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“Absurd” rules are hampering research into controlled drugs, says former drugs adviser

BMJ 2013; 346 doi: http://dx.doi.org/10.1136/bmj.f2210 (Published 08 April 2013) Cite this as: BMJ 2013;346:f2210
  1. Krishna Chinthapalli
  1. 1BMJ

All NHS hospitals should be allowed to hold all controlled drugs and use them for clinical research, according to the former chair of the government’s Advisory Council on the Misuse of Drugs.

David Nutt, who is now professor of neuropsychopharmacology at Imperial College London and president of the British Neuroscience Association, spoke about barriers to research into illicit drugs, following on from his criticisms last year.1 At a press briefing on 5 April, ahead of the British Neuroscience Association Festival of Neuroscience on 7-10 April, he said that currently only four hospitals in the UK may hold and administer Schedule 1 controlled drugs.

Under the Misuse of Drugs Act 1971 and subsequent regulations, Schedule 1 drugs are presumed to have no therapeutic value, and a special Home Office licence is needed to use them in any research. Such drugs include cannabis, psilocybin, and ecstasy. Nutt alleged that this definition was absurd and restrictive. “To research cannabis, you have to have a special licence. To research heroin, you need no licence at all. No one can conceivably argue that cannabis is more harmful than heroin,” he said.

He also cited the example of sativex, a cannabinoid medicine licensed for spasticity in multiple sclerosis. “It should be a Schedule 1 drug, because all cannabis was listed in Schedule 1, but [the Home Office] said that because it’s a special formulation of cannabis in a special solution that you spray into your mouth, that exempts it,” he said.

“One way forward is to exempt all hospitals from the Schedule 1 licence. All hospitals in this country are exempted from having to hold Schedule 2, 3, and 4 licences.” Schedules 2, 3, and 4 are medicinal drugs that are tightly controlled and cannot be lawfully possessed without a prescription. Schedule 2 includes amfetamine, cocaine, and most opioids.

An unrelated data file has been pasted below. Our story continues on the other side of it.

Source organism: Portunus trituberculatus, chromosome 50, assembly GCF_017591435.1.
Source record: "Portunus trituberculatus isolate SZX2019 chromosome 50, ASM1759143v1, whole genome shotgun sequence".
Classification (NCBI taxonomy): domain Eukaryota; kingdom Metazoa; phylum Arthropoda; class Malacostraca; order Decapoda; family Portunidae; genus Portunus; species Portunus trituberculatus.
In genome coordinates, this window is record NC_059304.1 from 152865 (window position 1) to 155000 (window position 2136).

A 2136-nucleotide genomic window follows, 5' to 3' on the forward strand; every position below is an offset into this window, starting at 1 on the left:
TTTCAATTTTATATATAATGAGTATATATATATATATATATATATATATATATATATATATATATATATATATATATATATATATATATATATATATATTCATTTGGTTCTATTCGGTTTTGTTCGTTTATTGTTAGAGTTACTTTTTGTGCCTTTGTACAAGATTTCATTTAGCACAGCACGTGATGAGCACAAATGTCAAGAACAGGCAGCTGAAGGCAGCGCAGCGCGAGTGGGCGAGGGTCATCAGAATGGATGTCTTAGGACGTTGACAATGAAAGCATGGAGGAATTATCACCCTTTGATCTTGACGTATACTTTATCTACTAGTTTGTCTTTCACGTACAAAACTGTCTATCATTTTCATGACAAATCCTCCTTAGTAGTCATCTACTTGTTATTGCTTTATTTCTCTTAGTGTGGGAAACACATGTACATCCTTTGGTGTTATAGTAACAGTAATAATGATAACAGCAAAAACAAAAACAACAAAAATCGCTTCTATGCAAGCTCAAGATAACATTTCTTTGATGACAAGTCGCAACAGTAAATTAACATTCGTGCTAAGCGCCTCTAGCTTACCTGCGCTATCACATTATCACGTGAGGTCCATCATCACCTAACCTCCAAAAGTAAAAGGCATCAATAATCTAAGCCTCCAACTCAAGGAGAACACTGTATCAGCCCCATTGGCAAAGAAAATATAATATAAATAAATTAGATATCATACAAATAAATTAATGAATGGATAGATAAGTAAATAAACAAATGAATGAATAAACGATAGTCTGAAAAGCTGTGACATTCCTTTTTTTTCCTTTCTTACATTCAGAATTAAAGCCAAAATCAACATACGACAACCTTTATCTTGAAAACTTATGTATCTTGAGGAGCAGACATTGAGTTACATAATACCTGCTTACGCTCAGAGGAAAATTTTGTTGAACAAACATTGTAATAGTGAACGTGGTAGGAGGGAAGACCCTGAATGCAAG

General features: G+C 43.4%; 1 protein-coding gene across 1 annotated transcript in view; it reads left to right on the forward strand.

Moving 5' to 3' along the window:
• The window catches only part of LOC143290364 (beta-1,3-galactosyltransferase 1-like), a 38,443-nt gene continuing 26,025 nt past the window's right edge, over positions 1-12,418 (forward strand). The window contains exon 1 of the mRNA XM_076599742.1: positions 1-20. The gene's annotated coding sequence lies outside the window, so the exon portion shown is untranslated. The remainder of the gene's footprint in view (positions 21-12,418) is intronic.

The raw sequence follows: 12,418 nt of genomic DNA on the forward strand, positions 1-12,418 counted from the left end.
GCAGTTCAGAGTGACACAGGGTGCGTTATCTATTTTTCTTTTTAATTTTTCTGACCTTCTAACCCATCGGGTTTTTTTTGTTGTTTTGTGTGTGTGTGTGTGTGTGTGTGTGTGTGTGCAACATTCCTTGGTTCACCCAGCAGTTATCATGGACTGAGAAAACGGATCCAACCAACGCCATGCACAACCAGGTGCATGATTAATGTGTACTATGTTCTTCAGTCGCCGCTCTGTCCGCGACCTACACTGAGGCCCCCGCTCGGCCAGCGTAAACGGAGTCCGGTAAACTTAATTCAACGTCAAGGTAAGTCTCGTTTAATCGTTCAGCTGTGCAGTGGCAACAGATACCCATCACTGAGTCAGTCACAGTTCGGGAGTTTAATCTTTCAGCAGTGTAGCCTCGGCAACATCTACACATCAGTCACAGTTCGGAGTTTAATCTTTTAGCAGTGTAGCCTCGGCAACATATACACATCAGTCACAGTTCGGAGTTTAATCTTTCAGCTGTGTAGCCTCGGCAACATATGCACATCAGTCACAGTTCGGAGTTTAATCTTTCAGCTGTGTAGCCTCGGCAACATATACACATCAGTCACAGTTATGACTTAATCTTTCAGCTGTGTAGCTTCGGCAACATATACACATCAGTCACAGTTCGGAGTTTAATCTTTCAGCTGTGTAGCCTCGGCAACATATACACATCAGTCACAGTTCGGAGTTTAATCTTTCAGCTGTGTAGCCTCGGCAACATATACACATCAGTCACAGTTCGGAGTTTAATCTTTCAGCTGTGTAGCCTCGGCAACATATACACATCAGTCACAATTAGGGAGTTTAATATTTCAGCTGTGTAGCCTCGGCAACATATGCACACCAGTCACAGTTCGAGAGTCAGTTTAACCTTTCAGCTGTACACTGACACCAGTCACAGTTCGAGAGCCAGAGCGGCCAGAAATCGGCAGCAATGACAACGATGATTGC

He suggested that Schedule 1 restrictions were hampering clinical research not only into cannabinoid therapy for cancer, pain syndromes, and psychiatric disorders, but also ketamine analogues for depression and mephedrone for substance dependence.

Nutt went on to talk about other barriers to his own research. Last year, he injected psilocybin, the hallucinogenic ingredient in magic mushrooms, into healthy volunteers and found an improvement in mood. “We noted that in some of our normal volunteers that they felt better for a period of weeks afterwards. There is a vast literature out on the internet of people self medicating and some of it is quite compelling,” he said.

His team at Imperial College has Medical Research Council funding and ethical approval for a clinical trial of psilocybin for people with depression. However, he said that Home Office and EU regulations would delay his trial for at least a year and add hundreds of thousands of pounds in costs because any pharmaceutical company seeking to produce psilocybin must apply for an “unnecessary” special licence and then comply with “arcane and disruptive” EU standards on good manufacturing practice.

Nutt also criticised the government in 2009 when he was chair of the Advisory Council on the Misuse of Drugs and was subsequently dismissed from his post. At the time, he said that alcohol and tobacco caused more harm than cannabis and opposed the government’s stricter classification of cannabis.2

Notes

Cite this as: BMJ 2013;346:f2210

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